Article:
I really struggled to finis it and to be happy for the couple but I was not. I'm huge fan of Mary Balogh's books but this is a major let down. Let's he the next book better and pick up the story line again
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on 12 September 2013
A lovely gentle, compelling story ,not the run of the mill with a miracle ending. A difficult subject handled with compassion by mary.
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on 2 September 2013
ANOTHER FABULOUS REGENCY FROM MARY BALOGH. VISCOUNT DARLEIGH WHO IS BLIND ESCAPES THE CLUTCHES OF HIS MATCHMAKING RELATIVES WHO HAVE LINED UP THE PERFECT YOUNG LADY FOR HIM TO MARRY ONLY TO FALL INTO A BIGGER MATRIMONIAL SNARE - marriage to the dreadful Henrietta March. He is rescued by Sophia Fry known as the mouse because she is so quiet and sits unobtrusively in the corner unnoticed by anyone. Her actions cost her dearly as she is turned out onto the streets by her vengeful RELATIVES who are furious that she has foiled their plans. When Vincent hears of her plight he offers her marriage and after much soul searching she accepts. How these two deeply wounded people find solace and eventually love is the story of the novel.

This is a must read for BALOGH fans and for lovers of the genre.
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on 25 January 2014
As usual it was a brilliant read and I would highly recommend to anyone who loves historical romance. Her books are always so hard to put down and this one was no exception! I can't wait for the next one!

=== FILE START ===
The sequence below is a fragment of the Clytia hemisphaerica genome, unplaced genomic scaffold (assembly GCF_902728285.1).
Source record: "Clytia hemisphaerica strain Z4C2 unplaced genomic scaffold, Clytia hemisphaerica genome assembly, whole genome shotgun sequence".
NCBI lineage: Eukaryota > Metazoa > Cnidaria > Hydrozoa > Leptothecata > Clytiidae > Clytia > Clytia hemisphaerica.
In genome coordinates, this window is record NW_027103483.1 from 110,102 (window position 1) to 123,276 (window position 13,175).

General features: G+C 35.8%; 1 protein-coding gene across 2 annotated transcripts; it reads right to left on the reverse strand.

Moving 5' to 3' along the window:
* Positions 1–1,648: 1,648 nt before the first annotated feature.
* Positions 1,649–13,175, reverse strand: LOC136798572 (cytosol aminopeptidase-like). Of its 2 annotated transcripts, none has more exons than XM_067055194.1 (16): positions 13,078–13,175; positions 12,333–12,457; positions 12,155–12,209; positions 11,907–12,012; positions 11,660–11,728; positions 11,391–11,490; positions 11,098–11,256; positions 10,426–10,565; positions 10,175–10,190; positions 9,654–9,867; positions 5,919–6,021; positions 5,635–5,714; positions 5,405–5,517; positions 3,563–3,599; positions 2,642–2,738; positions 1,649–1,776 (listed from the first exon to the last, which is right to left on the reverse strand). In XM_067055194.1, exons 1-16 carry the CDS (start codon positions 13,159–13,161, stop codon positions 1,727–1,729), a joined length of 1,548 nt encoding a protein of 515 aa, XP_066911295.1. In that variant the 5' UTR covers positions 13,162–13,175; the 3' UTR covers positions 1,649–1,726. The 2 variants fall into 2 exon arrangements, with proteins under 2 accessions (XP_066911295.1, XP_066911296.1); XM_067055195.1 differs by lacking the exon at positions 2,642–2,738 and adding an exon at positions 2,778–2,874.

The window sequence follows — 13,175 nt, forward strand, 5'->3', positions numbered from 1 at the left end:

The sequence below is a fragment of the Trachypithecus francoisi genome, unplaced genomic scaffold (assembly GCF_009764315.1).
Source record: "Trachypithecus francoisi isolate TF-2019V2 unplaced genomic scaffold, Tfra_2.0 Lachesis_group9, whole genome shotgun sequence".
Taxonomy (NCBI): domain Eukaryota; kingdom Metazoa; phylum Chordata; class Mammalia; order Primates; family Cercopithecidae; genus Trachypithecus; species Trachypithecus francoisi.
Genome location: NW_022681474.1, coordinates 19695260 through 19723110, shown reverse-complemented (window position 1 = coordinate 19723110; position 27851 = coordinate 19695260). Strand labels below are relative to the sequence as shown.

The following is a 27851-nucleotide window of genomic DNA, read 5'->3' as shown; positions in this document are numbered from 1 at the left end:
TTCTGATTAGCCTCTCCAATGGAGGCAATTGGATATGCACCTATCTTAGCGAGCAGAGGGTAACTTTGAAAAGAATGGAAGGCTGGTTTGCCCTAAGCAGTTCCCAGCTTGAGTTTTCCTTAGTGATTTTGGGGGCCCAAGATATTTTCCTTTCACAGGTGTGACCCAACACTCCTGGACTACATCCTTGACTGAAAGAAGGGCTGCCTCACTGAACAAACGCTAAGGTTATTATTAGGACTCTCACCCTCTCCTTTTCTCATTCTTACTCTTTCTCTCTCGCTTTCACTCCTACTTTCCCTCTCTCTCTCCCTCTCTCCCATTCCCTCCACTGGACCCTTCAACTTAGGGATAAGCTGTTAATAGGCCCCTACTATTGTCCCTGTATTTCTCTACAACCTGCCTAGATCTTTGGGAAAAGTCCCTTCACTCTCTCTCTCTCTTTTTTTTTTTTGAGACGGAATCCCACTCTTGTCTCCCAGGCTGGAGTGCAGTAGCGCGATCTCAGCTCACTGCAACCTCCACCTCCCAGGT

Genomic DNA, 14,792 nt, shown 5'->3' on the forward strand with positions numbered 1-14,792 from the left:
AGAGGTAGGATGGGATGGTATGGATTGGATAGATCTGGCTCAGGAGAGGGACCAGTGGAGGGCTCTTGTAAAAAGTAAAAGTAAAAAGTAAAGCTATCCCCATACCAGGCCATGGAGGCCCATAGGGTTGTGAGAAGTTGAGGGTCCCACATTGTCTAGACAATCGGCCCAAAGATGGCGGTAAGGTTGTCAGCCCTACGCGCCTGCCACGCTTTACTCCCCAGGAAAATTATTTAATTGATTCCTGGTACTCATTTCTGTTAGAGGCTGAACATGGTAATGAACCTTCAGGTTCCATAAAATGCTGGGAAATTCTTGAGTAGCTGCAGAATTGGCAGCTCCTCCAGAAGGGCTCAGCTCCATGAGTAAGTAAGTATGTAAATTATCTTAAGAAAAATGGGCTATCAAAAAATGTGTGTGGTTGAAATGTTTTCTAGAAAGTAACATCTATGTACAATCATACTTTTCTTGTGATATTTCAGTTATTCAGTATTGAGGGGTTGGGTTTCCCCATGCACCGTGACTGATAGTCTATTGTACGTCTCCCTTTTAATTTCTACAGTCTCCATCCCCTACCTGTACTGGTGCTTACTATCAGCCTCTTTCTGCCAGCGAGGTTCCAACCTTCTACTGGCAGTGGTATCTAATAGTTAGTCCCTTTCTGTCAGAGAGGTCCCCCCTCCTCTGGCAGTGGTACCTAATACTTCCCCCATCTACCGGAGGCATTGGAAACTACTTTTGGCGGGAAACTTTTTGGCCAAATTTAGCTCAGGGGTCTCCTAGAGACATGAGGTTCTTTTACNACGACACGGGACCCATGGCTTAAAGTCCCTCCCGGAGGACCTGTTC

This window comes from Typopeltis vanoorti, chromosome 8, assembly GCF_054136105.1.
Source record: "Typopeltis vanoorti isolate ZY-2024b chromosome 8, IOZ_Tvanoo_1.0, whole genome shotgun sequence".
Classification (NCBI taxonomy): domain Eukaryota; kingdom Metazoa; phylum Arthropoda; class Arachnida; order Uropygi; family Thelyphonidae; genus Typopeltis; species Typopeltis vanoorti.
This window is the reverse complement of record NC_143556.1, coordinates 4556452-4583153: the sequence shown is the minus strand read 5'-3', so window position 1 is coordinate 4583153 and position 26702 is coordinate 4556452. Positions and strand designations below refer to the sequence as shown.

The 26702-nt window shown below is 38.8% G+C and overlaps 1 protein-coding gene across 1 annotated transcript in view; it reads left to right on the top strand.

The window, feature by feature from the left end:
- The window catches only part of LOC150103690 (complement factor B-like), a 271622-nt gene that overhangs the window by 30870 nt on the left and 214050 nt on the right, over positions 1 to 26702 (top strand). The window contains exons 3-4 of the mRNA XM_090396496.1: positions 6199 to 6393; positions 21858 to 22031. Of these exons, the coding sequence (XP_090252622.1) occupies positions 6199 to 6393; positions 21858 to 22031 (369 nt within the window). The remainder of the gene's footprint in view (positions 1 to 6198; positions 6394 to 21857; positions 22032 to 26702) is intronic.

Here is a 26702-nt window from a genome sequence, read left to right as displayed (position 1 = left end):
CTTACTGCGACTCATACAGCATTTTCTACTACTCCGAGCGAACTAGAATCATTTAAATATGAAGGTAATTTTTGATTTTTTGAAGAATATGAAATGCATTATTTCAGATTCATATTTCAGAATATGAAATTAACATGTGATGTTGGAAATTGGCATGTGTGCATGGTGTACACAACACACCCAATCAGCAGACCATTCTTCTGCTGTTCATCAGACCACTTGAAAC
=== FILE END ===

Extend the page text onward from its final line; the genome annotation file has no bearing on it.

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on 15 September 2013
I enjoyed this book. Having read Hugo's tale I was anxious to find out what happened to the rest of the 'Club '. I suppose this is less a critique of this particular book and more a general grouse. I find the characters a little too nice. They are always either black or white. They may be allowed the odd imperfection : a limp for instance as long as it is a slight one, a few scattered freckles across a button nose maybe, sometimes a lack of those accomplishments that all ladies of breeding are schooled to have. Occasionally , usually to accompany the lack of the ladylike arts referred to above, a mind! Glasses may be worn but only if they contain clear glass or are being worn by either a blue stocking or a ninny. Our heroines are also distressingly eager to be bedded by near strangers with, or indeed without,benefit of clergy. I realise the mores of our society are different from the period in question but was it really any easier for a woman back then to give herself to a man who was almost a stranger than it would be for me? I can see that she would do so with considerably less fuss but would she derive any more pleasure from the encounter be our hero never so handsome? Oh for a heroine who doesn't collapse like a house of cards at the first touch of a wandering hand or a pair of mobile lips!